14:14 PB ELEMENT Blog Review: RHYME – Looking at I and You and Don’t Forget Who by Brian Cleary
I thought I would have to depart from reviewing only non-fiction books for the 14:14 Picture Book Element Review Challenge, but thankfully there was one set on the shelf published just within the time-frame. I and You and Don’t Forget Who is a part of a set of picture books by Brian P. Cleary, illustrated by Brian Gable, that teach parts of speech.
It feels odd to me to consider this a ‘non-fiction’ title because in general I think of non-fiction in terms of science, nature, and history. But it qualifies as non-fiction, even though it’s almost like a textbook that kids wouldn’t recognize as a textbook.
I have this title on pronouns, another on adverbs, and yet another on prepositions. The ‘pun-like’ motto in the upper right corner of each cover states that ‘Words Are CATegorical.” And sure enough, cats are the characters who, in scene to scene, and Brian Cleary has used them in clever text to demonstrate humorous situations in which various uses, meanings, and purposes of pronouns are made clear. Brian Gable’s whimsical multi-colored cats are comical, expressive, and fun. The collaboration on this book must have been fun.
What makes this a ‘sneaky textbook’ however is the use of a picture book story element you don’t often seen in instructive text: rhyme. The title betrays that as a rhyming title, and each spread, hosted by some of the silliest cats you’ll ever see, is full of rhyme describing pronouns.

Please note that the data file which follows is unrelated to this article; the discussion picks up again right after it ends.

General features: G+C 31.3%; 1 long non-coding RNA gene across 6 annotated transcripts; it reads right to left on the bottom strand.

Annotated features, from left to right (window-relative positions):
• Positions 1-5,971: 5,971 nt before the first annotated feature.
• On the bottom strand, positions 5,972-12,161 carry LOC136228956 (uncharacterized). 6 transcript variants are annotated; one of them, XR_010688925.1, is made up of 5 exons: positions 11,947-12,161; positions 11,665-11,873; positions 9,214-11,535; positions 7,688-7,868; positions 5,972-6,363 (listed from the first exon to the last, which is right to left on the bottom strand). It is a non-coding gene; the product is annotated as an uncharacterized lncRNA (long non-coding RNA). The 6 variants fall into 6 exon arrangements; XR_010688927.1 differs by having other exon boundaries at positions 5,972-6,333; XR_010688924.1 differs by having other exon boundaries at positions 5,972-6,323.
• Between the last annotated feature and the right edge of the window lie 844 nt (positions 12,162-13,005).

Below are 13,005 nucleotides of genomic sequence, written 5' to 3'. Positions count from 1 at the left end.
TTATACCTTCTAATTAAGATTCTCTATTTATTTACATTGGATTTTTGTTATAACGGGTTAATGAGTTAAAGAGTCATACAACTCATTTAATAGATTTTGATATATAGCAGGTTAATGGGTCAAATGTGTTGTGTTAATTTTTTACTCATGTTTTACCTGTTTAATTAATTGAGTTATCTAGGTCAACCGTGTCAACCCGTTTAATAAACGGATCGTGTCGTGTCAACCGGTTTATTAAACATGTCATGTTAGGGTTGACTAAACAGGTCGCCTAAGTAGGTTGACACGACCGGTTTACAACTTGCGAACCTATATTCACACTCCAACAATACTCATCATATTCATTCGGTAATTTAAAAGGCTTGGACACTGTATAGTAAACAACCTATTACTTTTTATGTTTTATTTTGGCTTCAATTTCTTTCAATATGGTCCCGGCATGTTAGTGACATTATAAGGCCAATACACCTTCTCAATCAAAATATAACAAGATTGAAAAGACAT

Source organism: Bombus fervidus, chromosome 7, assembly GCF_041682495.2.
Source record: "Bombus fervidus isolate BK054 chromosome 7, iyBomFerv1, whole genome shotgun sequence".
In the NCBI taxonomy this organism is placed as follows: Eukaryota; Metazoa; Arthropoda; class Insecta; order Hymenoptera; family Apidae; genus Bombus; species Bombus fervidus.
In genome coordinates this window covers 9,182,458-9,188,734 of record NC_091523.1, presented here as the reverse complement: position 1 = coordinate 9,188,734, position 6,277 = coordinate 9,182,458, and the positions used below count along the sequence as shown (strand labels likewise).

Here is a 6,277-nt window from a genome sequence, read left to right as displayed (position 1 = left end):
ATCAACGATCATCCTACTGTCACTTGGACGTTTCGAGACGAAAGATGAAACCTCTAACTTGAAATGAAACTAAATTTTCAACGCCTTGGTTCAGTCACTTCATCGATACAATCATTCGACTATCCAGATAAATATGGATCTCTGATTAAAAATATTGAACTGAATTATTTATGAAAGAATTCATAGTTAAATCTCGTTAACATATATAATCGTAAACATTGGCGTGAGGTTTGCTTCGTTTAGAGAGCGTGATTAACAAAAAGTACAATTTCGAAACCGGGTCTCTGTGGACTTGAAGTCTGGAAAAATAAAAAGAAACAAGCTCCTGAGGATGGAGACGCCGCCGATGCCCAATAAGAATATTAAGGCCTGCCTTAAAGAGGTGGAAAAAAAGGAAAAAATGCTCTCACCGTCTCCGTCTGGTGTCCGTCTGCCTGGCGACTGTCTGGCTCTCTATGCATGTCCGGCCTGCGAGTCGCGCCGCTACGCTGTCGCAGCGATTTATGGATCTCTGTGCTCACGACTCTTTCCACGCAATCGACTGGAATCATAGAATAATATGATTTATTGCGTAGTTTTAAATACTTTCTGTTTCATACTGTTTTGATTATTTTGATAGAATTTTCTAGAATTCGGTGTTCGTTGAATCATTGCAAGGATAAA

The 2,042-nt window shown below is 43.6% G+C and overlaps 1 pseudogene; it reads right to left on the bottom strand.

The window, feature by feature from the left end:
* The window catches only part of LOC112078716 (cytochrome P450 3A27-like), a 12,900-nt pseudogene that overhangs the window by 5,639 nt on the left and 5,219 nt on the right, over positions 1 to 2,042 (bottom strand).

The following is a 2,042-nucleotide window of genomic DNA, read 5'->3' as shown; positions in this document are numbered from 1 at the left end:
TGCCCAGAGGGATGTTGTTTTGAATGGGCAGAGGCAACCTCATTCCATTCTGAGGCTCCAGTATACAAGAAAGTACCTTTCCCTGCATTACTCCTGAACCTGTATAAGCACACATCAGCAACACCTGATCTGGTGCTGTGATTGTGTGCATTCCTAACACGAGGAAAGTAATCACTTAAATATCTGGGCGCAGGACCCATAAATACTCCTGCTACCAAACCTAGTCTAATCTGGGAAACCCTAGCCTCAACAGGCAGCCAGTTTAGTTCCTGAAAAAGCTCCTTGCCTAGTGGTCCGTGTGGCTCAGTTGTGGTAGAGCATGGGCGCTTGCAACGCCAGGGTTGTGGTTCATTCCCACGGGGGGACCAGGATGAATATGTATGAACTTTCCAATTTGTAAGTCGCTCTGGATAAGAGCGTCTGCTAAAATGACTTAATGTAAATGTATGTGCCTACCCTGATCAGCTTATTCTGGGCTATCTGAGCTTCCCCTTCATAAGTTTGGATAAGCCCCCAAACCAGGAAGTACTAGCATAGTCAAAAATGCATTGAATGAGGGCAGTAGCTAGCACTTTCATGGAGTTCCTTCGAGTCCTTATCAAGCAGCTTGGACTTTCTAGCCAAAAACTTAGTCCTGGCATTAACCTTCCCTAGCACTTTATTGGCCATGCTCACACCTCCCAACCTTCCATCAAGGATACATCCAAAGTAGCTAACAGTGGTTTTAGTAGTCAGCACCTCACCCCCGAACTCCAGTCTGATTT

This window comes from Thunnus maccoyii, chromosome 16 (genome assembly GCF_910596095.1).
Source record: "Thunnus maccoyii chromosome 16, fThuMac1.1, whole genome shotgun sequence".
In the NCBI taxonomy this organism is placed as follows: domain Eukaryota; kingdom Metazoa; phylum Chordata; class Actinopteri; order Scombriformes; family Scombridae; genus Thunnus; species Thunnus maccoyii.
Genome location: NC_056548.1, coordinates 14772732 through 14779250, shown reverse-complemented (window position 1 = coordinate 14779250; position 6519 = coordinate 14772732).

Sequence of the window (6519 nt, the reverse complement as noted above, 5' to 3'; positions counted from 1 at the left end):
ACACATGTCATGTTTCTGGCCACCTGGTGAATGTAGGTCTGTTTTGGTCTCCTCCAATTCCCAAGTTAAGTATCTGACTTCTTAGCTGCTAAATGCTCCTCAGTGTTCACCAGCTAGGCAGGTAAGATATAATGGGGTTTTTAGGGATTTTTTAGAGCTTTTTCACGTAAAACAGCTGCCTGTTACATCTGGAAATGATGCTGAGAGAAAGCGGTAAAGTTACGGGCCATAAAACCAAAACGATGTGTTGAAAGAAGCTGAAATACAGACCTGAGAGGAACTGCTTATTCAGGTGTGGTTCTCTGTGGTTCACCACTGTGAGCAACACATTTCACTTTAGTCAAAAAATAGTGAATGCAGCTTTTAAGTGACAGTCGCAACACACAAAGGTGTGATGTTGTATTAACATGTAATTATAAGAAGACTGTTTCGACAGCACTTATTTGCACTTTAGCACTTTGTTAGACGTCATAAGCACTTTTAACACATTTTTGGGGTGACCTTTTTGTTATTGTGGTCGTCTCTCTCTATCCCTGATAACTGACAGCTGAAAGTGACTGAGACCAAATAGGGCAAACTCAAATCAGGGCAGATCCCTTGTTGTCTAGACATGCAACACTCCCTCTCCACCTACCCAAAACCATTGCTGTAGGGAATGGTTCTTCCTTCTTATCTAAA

The first spread starts out straightforwardly, with cats on stage, cats in a marching band, and a little bit of cat-in-the-mirror grooming going on:
“He is a pronoun. She is a pronoun. Even lil’ ol’ me is a pronoun.
“So is I. So is you, whom, and they and we and who.”
Each pronoun, of course, is printed in color. The text in this book is in a font that is whimsical, matching the comical cats. But the strength of the text is in the rhyme and meter, which to me seems well done. The rhythm isn’t sing-song, and varied enough from one spread to another so that meaning isn’t trumped by the rhyme element.
While the text is certainly simple, the conceptual aspect of the statements, definitions, and uses of pronouns limit this book to better readers, perhaps in third through fifth grades. A teacher at any level could read and explain each spread and the corresponding definitions to younger children, when they are ready to grasp the concepts of parts-of-speech. Why, because the rhyme adds interest to the concept.
The rhyme element lends the concepts to possible memorization by children, and as a retired educator I know the value of memorized rhymes and ditties and songs to learning—from language (“I before E except after C”) to math to history (“Columbus crossed the ocean blue in fourteen-hundred-and-ninety-two.”).
Which leads to the whole point about using rhyme in children’s books, especially picture books: is it useful? That’s a question I must ask myself, and if you’ve read very many of my posts, you probably know I lean toward poetic writing. I write adult and children’s poems, and many of my picture book ideas are sparked by a witty little two-line rhyme. So the question is particularly important for me.
Is rhyming for this story purposeful? Does it enhance the story? Does it detract from something more meaningful? Is character, or theme, plot, or the conflict compromised by rhyme?
Do you write in rhyme, and how does it affect your story?
Share if you dare. (Sorry…couldn’t resist on that one…)